Tag Archives: Iowa quilt

Five Quilts in Four Weeks

Between the middle of September and four weeks later, I started and finished four quilts, and I also put the binding on a fifth one. This isn’t my preferred way of working but deadlines piled up on me. Here is a quick run down:

When I returned home from a high school reunion, Jim informed me that brother-in-law Dan was granted an “honor flight.” According to the website, “Honor Flight Network is a non-profit organization created solely to honor America’s veterans for all their sacrifices. We transport our heroes to Washington, D.C. to visit and reflect at their memorials.” Dan’s trip to DC was scheduled for less than two weeks later. I wanted to make him a quilt. Coincidentally, another brother-in-law, Sonny, was also taking a flight in mid-October. One quilt wouldn’t do; I would make two of them.

When I need to  make a quilt in a hurry, I often design it using Electric Quilt software. Currently I’m using EQ8 (version 8.) I designed similar quilts for both men. The medallion format with which I’m so familiar uses block “borders” for these, making sizing simple.

Dan’s Honor Quilt. September 2018. About 66″ square. Photo by Jim Ruebush. Border blocks (hourglasses and puss-in-the-corner) finish at 8″.

Sonny’s Honor Quilt. October 2019. About 61″ square. Photo by Jim Ruebush. Border blocks (rail fences) finish at 6″.

Both quilts were easy to execute, but Sonny’s was actually much simpler. It uses all one block style, alternating blue and red, and solid white as the only background fabric. The only complexity in Sonny’s quilt, in terms of the block borders, is the blocks combining half-square triangles and rail fences. It took a bit for me to work it out, but in truth it was really easy to do. If I ever make them again, I’ll show you how.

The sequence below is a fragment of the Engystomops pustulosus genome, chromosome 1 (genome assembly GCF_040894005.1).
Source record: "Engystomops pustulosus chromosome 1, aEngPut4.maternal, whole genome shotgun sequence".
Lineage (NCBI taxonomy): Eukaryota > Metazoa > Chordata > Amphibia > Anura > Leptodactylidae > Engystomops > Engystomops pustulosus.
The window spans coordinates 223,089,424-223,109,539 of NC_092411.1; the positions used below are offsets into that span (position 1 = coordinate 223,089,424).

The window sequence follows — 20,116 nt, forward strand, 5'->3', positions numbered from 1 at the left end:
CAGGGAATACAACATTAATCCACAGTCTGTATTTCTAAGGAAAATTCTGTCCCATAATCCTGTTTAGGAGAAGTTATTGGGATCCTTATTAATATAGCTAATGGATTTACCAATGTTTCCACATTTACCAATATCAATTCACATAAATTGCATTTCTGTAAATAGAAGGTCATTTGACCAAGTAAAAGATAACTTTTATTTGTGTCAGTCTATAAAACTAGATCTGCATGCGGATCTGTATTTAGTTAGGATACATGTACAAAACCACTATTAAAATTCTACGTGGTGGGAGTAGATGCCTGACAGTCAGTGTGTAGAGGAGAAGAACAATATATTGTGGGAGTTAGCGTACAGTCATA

I used all stash for both quilts, except borders and backs. Both used lots of smaller pieces for the blues and reds.

In the midst of making these, I realized my sweet neighbor Heather’s baby shower was in early October. I planned to make a quilt for the baby, but he isn’t due until December, so I wasn’t in a hurry. With the shower coming up, that changed things!

I used the same rail fence blocks that were so quick for Sonny’s quilt. Once the front was finished, I gleaned leftover parts from another project to make the back, turning the quilt into a two-sided quilt. All fabric was from stash.

Heather’s baby quilt, front. October 2018. About 46″ square. Photo by Jim Ruebush.

Heather’s baby quilt, back. October 2018. Photo by Jim Ruebush.

The fourth quilt was a hostess gift. Jim and I went to Peru! (We’ll write about our trip soon, on Our View From Iowa.) One of the meals during our tour was at a family home. The tour company recommends bringing a small gift for the hostess. It’s a way to connect with the family, as well as show gratitude and have a way to say something about your own home.

My original plan was to take a small wall-hanging that’s already finished, but it wouldn’t fit nicely in our carry-on suitcases. Instead I started a new one, with the primary design being a map of Iowa. The fabrics chosen represented the corn and soybeans grown here, as well as the broad blue skies. Using a quickly-traced outline of Iowa, I cut the assembled cloth to size and appliquéd it to a background fabric. On the left (west) and right (east) sides of the map, the blue stitching represents the Missouri and Mississippi Rivers. Hand-stitching through the map, and machine-quilting through the background, completed the design. On the back I adhered a label, written in Spanish, to explain what the image is and how it represents Iowa.

Un Mapa de Iowa. October 2018. About 15″ wide.